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At Workday Rising, skills ontology feature for customers unveiled

Workday is creating a universal skills ontology, a feature made available in its most recent platform version update. Users opt in to share data for a 'skills cloud.'

People define their skill sets in different ways, and this dilemma makes it difficult for firms to sort, search...

and track employee abilities. Organizations that don't understand the skills of their employees may not know how prepared they are to compete in the marketplace. At its Workday Rising conference earlier this month, Workday detailed a new tool to create universal definitions for skills.

Workday plans to create a skills ontology for its customers. The underlying technology, a machine learning platform, was included in its just-released Workday 31 platform. This system attempts to harmonize and organize skills.

From Workday's perspective, a skills ontology is not just a nice-to-have feature; rather, its users need to have common skill definitions for workforce modeling, the company said. Workday is adding the capability to its platform as a result of its acquisition of Adaptive Insights, a financial modeling platform. This modeling is being extended to workforce data.

These skills definitions are needed, according to Workday Rising attendee Paul Foley, HRIS director at Babson College in Wellesley, Mass.

For instance, Foley said some people may list "Microsoft Word" as a skill on a resume, while others write "MS Word" or just "Word." These variations are repeated in skill after skill, he said. 

"Having a common dictionary that everyone is sharing gives us more standardization," Foley said. The capability can be used for recruiting and developing talent internally, and it will make it easier to search and track people, he said.

Skills analysis is a bundled HCM feature

Having a common dictionary that everyone is sharing gives us more standardization.
Paul FoleyHRIS director, Babson College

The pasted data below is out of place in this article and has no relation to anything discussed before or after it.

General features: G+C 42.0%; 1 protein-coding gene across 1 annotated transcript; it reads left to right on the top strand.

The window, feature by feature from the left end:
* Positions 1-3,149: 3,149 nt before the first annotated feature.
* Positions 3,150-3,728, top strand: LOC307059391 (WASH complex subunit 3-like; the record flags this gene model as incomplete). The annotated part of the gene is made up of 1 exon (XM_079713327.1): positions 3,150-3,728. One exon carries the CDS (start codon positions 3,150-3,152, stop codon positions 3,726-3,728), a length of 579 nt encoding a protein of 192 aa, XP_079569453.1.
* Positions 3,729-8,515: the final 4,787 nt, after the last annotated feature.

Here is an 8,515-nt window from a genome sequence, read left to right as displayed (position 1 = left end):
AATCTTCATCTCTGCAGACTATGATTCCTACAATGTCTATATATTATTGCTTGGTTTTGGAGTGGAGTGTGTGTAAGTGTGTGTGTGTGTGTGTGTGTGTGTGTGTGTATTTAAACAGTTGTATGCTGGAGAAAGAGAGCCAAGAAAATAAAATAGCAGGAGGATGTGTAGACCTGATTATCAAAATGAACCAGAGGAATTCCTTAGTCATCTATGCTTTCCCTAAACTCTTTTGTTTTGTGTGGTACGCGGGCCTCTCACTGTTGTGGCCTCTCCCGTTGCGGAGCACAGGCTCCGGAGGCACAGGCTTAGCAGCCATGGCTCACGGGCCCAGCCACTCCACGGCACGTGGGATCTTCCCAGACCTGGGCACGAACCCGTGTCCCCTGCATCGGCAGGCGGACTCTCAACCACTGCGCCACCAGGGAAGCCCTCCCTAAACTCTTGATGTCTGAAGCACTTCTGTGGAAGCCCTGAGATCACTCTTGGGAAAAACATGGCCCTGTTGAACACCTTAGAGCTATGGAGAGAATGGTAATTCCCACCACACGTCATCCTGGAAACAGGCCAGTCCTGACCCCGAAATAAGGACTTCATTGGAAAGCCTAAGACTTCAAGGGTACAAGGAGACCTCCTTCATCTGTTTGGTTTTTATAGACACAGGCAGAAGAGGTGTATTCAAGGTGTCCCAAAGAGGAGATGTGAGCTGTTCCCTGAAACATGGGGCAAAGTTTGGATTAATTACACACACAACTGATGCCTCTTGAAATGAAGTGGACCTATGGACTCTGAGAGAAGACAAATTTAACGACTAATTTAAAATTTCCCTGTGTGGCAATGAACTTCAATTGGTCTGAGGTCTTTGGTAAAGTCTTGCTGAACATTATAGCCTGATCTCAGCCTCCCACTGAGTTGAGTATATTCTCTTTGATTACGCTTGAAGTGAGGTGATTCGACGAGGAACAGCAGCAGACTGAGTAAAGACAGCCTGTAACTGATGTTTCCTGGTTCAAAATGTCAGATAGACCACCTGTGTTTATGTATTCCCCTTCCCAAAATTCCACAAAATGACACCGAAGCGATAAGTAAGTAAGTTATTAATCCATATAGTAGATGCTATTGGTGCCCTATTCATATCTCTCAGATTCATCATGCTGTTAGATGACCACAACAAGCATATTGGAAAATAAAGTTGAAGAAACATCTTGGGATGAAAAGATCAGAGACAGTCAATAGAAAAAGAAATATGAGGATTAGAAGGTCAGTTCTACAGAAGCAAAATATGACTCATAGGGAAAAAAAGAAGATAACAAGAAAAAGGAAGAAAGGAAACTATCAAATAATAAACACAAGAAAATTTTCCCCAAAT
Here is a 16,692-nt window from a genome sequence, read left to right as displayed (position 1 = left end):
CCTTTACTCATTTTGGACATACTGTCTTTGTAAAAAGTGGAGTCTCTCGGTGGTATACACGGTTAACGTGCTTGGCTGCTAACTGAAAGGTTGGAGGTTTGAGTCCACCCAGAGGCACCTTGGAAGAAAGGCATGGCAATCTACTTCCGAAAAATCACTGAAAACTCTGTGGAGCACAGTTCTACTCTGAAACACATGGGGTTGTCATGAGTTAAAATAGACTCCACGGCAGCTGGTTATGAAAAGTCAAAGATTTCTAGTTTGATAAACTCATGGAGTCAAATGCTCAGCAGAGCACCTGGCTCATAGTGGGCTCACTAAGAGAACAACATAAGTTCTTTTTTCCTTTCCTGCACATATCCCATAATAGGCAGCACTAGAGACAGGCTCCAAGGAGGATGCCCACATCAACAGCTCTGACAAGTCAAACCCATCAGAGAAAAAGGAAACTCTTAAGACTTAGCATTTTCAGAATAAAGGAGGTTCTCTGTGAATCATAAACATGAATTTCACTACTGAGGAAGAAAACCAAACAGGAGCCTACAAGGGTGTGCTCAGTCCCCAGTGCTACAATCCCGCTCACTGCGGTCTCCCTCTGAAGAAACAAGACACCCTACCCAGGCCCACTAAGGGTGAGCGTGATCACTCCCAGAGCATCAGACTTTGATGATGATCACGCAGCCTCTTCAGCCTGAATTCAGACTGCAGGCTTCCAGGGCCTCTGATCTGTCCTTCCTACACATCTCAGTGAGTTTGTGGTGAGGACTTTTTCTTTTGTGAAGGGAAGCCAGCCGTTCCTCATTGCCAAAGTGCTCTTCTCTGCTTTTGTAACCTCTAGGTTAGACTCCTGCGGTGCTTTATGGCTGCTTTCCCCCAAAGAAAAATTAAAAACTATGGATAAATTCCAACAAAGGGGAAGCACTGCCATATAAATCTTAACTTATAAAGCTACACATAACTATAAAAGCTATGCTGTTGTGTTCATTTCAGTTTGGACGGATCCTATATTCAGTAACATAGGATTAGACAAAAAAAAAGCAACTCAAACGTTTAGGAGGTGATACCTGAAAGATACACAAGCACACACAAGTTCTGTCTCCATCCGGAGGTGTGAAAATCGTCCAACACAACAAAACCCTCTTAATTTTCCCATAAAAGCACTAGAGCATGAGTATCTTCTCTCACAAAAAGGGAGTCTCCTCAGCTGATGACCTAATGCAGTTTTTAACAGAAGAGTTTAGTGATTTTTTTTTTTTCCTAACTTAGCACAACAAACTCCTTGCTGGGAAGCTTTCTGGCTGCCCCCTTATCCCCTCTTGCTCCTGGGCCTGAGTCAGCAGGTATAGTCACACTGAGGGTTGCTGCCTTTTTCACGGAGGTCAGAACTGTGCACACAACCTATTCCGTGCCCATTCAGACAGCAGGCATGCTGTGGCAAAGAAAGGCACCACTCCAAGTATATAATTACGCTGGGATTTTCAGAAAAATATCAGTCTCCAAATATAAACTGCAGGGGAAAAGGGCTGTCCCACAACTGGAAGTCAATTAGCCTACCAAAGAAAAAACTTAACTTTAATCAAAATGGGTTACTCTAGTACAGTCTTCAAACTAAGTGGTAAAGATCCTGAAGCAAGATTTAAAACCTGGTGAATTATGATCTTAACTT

Although this capability is bundled in its human capital management (HCM) platform, Workday Rising attendees were told they must opt in to use the feature, because they will be sharing the data in a skills cloud.

The machine learning system underneath the skills ontology will make recommendations to users. For instance, a recruiter listing a skill in a job ad may be prompted to use a different term that more accurately reflects the desired proficiency.

Workday's extension of financial modeling to the workforce is one of the reasons why the firm is describing this capability as "foundational." Users who consult the modeling tool to plan a new product line, for instance, will also need to know what skills may be needed. It will tie this data in with budgeting.

Skills measure workforce capability

Understanding skills is increasingly important because of shifts in workforce management, said Cristina Goldt, vice president of HCM products at Workday, based in Pleasanton, Calif.

Skills have "become the currency in terms of how we evaluate people," more so than job titles or experience, Goldt said. But skills data is complex and chaotic, which makes it difficult for organizations to understand the skills that their people have or what they may need, she said.

However, some Workday users may not want to share skills information for analysis.

"Certain organizations have skills that they don't want to share, because they consider those their competitive advantage," Goldt said.

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